‘Dreamy’ DeSare beguiles Cabaret audience

Posted by admin on October 29, 2011

by Tom Alvarez, Indianapolis Performing Arts Examiner
September 16 & 17, 2011

A female fan was overheard remarking that Tony DeSare was “dreamy” as she exited his show Friday at the Cabaret at the Columbia Club. Her reaction summed up the effect the good-looking singer with a brilliant smile had on an audience beguiled by his music and charm.

DeSare, who is also a pianist and songwriter, performed a set consisting of standards and original material, some of which will be on his forthcoming fourth CD.

Referred to as a “baby Sinatra” in a New York Times review, DeSare also is often compared to crooners Connick and Buble. What sets him apart from the others, however, is his distinctive voice, phrasing, musicality and storytelling ability.

Nowhere is DeSare’s talent for communicating the meaning of a song more evident than during ballads, when he slows the tempo and really takes his time to languorously sing lyrics.

A female fan was overheard remarking that Tony DeSare was “dreamy” as she exited his show Friday at the Cabaret at the Columbia Club. Her reaction summed up the effect the good-looking singer with a brilliant smile had on an audience beguiled by his music and charm.

DeSare, who is also a pianist and songwriter, performed a set consisting of standards and original material, some of which will be on his forthcoming fourth CD.

Referred to as a “baby Sinatra” in a New York Times review, DeSare also is often compared to crooners Connick and Buble. What sets him apart from the others, however, is his distinctive voice, phrasing, musicality and storytelling ability.

Nowhere is DeSare’s talent for communicating the meaning of a song more evident than during ballads, when he slows the tempo and really takes his time to languorously sing lyrics.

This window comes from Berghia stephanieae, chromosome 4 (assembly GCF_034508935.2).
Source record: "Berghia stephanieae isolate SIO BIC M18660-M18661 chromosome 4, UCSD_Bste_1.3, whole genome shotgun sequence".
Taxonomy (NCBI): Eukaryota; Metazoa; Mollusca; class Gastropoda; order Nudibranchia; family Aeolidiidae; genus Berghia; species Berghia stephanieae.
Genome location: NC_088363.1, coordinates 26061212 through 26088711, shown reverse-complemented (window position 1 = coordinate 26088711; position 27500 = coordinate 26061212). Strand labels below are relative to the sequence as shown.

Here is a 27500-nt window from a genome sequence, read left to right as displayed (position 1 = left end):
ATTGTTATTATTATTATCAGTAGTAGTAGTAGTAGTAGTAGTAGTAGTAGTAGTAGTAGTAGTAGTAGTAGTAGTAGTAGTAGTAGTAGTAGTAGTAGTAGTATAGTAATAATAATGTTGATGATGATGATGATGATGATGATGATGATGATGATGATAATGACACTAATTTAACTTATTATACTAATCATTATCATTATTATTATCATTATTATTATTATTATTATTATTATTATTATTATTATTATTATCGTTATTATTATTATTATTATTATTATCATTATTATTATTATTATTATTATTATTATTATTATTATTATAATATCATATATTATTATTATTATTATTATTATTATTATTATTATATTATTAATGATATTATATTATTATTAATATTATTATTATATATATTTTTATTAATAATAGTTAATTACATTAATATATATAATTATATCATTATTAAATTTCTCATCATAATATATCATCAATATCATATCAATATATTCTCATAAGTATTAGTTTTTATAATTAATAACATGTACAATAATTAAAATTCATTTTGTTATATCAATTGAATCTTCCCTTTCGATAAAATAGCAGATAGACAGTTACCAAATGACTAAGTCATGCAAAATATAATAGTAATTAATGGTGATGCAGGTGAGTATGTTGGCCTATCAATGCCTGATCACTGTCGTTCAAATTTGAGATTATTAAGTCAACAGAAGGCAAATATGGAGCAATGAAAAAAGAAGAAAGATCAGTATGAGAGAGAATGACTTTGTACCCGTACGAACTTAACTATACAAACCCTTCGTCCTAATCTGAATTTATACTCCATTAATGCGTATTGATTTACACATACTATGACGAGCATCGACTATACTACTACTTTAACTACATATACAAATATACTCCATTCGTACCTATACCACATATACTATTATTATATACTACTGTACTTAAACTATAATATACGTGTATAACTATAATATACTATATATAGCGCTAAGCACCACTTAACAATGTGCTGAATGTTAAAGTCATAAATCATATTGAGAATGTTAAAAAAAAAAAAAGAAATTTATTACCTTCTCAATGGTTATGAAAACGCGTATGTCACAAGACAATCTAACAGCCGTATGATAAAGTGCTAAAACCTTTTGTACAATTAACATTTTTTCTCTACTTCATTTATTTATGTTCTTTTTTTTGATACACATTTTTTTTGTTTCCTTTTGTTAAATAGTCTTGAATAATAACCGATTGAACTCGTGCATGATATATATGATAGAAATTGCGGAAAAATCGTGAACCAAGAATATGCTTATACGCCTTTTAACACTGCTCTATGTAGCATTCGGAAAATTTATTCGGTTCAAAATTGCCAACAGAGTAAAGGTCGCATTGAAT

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Cole Porter’s “Just One of Those Things;” a melancholic, yearning-filled rendition of “My Funny Valentine;” “Prelude,” from DeSare’s “Radio Show” CD and “Baby Dream Your Dream,” from the musical “Sweet Charity,” were some of the songs performed during the first part of DeSare’s act.

DeSare also sang “Chemistry.” One of his original songs, it illustrated his ability to write a song that captures the lighthearted flavor and sound of those prevalent in the American Songbook.

Demonstrating his ability to interpret a song in ways that are completely unexpected, DeSare opened the second act with an up-tempo instrumentation of “Autumn Leaves.” Fingers flying across the keys, DeSare showed his virtuosity as a pianist.

“Phone at Home Blues,” which he introduced as an “existential crisis causing 2lst-century anxiety,” was another of DeSare’s original ditties included in his program. It was an amusing tune to those present who could identify with the frustration felt when one’s cell phone is left at home.

Indianapolis Symphony Orchestra Pops Conductor Jack Everly and his collaborator, producer Ty Johnson, who were present in the audience, were introduced by DeSare. Previously he performed with the ISO in two Pops concert and in a Symphony on the Prairie Concert – “Sci-Fi Spectacular,” in 2010.  Paying tribute to fellow “Trekkie” Johnson, DeSare sang “Would You Like to Trek to a Star?”

DeSare, who looked like the quintessential piano man, dressed in tie, vest and shirt with cuffs rolled up, also performed “Moon River,” “That’s Life” and a wistful “Two for the Road,” prior to closing his set with Ray Charles’ “Hallelujah I Love Her So.”

When Cabaret managing and artistic director Shannon Forsell introduced DeSare prior to the second act, she quoted a critic. Essentially, that individual thinks DeSare is not only more talented than Connick and Buble but could be just as well known, were he marketed as aggressively as they. Without a doubt – this writer concurs.

For tickets and information regarding upcoming shows in the Cabaret at the Columbia Club 2011 season, call (317) 275-1169 or visit www.thecabaret.org.

Click here to read Tom’s story.

 

"One of Indianapolis' most fashionable downtown nightspots..."

Tom Alvarez, Examiner.com

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